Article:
Directors considered that, given the available fiscal space, the increases in deficits and public debt are appropriate from a countercyclical perspective and would decline over the medium term as growth picks up. They supported the authorities’ intention to temporarily raise the mandatory ceilings on government borrowings in order to finance the deficits under current circumstances, noting that the temporary nature of the fiscal stimulus measures is an indication of the authorities’ continued fiscal discipline.

Directors welcomed recent aggressive cuts in the policy interest rate. While there remains room for a further easing of monetary policy, Directors noted the already ample liquidity in the banking system and the currently impaired credit transmission mechanism. Accordingly, Directors supported the authorities’ intention to assess the economic conditions and the effectiveness of recent rate reductions before deciding on further action. The time bound plans to guarantee credit for small- and medium-sized enterprises and exporters should help encourage banks to extend new loans to the sectors hardest hit by banks’ elevated risk aversion, enabling them to continue to support employment and domestic demand.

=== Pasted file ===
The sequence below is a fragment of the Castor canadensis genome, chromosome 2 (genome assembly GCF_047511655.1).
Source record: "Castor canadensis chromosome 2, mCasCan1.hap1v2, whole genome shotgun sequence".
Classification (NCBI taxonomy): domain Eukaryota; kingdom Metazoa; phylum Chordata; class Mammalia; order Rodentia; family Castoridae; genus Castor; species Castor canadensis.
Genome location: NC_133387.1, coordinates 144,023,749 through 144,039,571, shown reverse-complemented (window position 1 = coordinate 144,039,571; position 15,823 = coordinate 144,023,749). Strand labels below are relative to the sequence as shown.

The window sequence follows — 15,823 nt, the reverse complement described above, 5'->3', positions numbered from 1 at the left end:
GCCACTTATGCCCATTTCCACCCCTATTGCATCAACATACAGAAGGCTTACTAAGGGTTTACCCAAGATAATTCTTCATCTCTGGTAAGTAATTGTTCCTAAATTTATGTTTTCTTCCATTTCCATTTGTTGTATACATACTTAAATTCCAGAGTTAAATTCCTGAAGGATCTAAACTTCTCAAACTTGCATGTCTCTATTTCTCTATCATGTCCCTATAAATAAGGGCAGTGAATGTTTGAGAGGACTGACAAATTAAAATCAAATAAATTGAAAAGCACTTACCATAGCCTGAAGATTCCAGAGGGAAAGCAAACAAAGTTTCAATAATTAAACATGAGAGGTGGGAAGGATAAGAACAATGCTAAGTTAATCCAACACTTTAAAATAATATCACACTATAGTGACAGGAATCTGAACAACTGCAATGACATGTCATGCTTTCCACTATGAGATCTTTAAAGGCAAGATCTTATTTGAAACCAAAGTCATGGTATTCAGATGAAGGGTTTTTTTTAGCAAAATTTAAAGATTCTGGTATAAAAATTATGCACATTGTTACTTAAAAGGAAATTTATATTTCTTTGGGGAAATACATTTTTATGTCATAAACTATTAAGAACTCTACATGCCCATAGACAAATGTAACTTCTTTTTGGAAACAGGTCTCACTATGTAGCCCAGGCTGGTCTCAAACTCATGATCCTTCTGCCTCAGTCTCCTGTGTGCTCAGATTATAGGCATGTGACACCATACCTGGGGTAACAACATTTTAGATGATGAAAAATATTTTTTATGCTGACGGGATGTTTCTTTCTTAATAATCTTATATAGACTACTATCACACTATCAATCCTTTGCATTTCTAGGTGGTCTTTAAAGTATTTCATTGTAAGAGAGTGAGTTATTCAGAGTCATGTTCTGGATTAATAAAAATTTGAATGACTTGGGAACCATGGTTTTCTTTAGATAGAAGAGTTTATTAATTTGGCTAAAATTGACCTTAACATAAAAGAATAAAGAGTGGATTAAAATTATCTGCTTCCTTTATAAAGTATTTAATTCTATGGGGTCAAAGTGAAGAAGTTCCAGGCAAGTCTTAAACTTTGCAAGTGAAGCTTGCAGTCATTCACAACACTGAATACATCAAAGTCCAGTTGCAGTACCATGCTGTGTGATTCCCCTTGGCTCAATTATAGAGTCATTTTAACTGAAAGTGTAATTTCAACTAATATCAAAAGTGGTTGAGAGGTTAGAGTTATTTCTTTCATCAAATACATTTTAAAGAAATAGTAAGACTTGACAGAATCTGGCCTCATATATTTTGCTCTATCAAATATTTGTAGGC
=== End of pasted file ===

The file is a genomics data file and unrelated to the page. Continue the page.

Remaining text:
Directors noted that the banking sector remains resilient, with limited exposure to subprime-related and structured products. The strong initial positions of banks and strengthened supervision by the Bank of Thailand have helped the sector weather the global financial turmoil. Nevertheless, the slowing economy and a likely deterioration in banks’ asset quality call for continued close supervision, particularly of state-owned specialized financial institutions. Directors encouraged the authorities to take further steps to implement the Financial Sector Assessment Program (FSAP) recommendations fully.